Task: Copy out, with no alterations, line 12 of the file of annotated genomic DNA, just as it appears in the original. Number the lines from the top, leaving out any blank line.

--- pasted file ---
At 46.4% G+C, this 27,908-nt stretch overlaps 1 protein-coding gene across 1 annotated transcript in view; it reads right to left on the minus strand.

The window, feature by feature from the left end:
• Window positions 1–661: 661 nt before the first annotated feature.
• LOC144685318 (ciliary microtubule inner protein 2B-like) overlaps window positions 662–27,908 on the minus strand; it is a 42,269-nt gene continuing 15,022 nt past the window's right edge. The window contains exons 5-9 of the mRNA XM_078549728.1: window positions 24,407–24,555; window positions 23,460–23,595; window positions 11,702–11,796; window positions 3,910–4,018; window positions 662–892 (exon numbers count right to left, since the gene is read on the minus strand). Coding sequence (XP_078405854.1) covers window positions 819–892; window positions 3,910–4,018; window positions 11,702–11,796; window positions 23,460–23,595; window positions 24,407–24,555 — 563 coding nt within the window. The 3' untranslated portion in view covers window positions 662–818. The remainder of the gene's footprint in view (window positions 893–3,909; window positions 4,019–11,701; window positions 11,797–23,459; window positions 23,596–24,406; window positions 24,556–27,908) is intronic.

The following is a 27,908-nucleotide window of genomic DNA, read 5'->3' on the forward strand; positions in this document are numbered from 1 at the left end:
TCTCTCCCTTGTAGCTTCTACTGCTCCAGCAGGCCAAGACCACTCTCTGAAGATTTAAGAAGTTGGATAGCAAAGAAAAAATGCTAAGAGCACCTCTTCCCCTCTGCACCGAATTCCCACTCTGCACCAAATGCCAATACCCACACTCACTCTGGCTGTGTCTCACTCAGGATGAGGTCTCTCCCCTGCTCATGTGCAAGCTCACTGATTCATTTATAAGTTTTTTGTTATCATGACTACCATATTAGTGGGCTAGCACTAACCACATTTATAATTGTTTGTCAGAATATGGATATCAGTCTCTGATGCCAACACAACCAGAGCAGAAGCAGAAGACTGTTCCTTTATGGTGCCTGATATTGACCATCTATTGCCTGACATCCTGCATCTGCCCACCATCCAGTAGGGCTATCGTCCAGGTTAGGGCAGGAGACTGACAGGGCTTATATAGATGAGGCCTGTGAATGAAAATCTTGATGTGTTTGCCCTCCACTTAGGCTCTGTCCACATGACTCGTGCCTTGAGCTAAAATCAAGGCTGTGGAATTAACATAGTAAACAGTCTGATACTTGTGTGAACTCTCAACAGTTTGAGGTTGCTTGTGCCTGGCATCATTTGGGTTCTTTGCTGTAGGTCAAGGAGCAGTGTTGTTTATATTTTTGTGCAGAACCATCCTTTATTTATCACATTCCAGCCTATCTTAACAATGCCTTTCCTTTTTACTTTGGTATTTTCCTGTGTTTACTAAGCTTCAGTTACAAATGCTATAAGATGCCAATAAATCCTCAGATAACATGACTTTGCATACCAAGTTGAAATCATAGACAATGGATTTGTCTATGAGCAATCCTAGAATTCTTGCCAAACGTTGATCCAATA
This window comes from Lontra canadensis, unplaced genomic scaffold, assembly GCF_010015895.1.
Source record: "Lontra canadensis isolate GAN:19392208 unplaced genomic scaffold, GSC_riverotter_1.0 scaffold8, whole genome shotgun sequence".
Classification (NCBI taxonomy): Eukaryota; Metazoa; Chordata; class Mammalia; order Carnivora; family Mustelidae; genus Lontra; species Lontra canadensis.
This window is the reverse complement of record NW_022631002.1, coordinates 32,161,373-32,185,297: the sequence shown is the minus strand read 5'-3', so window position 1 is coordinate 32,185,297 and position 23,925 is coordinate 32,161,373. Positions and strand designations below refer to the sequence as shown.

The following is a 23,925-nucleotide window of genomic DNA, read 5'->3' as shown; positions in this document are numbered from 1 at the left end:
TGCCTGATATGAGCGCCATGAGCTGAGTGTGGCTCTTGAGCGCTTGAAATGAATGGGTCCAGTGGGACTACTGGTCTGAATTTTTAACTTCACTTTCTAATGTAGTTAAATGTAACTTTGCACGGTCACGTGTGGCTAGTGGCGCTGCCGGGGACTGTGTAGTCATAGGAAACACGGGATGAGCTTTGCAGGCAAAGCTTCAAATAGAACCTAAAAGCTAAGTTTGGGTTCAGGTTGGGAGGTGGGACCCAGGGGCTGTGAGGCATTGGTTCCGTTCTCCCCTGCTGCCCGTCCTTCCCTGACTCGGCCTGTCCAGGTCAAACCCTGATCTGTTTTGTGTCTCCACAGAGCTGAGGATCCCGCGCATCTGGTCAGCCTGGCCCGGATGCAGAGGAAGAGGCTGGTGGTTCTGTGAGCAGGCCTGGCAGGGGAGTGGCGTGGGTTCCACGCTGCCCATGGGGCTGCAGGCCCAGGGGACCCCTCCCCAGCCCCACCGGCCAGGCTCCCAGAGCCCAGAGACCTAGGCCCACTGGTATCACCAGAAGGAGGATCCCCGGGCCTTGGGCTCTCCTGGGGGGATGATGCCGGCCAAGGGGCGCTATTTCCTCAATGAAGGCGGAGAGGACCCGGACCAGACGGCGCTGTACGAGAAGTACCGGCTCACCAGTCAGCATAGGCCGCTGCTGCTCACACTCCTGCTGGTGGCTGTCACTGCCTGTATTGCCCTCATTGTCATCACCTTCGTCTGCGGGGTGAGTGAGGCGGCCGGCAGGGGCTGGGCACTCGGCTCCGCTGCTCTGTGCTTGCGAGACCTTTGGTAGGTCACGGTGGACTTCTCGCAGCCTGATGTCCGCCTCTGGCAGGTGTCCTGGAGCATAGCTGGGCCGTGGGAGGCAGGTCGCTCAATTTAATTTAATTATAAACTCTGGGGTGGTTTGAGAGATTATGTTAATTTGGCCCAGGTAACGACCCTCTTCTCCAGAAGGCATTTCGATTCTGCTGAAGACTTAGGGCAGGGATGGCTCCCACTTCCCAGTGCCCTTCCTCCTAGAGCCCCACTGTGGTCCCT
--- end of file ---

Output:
TGCCTGATATGAGCGCCATGAGCTGAGTGTGGCTCTTGAGCGCTTGAAATGAATGGGTCCAGTGGGACTACTGGTCTGAATTTTTAACTTCACTTTCTAATGTAGTTAAATGTAACTTTGCACGGTCACGTGTGGCTAGTGGCGCTGCCGGGGACTGTGTAGTCATAGGAAACACGGGATGAGCTTTGCAGGCAAAGCTTCAAATAGAACCTAAAAGCTAAGTTTGGGTTCAGGTTGGGAGGTGGGACCCAGGGGCTGTGAGGCATTGGTTCCGTTCTCCCCTGCTGCCCGTCCTTCCCTGACTCGGCCTGTCCAGGTCAAACCCTGATCTGTTTTGTGTCTCCACAGAGCTGAGGATCCCGCGCATCTGGTCAGCCTGGCCCGGATGCAGAGGAAGAGGCTGGTGGTTCTGTGAGCAGGCCTGGCAGGGGAGTGGCGTGGGTTCCACGCTGCCCATGGGGCTGCAGGCCCAGGGGACCCCTCCCCAGCCCCACCGGCCAGGCTCCCAGAGCCCAGAGACCTAGGCCCACTGGTATCACCAGAAGGAGGATCCCCGGGCCTTGGGCTCTCCTGGGGGGATGATGCCGGCCAAGGGGCGCTATTTCCTCAATGAAGGCGGAGAGGACCCGGACCAGACGGCGCTGTACGAGAAGTACCGGCTCACCAGTCAGCATAGGCCGCTGCTGCTCACACTCCTGCTGGTGGCTGTCACTGCCTGTATTGCCCTCATTGTCATCACCTTCGTCTGCGGGGTGAGTGAGGCGGCCGGCAGGGGCTGGGCACTCGGCTCCGCTGCTCTGTGCTTGCGAGACCTTTGGTAGGTCACGGTGGACTTCTCGCAGCCTGATGTCCGCCTCTGGCAGGTGTCCTGGAGCATAGCTGGGCCGTGGGAGGCAGGTCGCTCAATTTAATTTAATTATAAACTCTGGGGTGGTTTGAGAGATTATGTTAATTTGGCCCAGGTAACGACCCTCTTCTCCAGAAGGCATTTCGATTCTGCTGAAGACTTAGGGCAGGGATGGCTCCCACTTCCCAGTGCCCTTCCTCCTAGAGCCCCACTGTGGTCCCT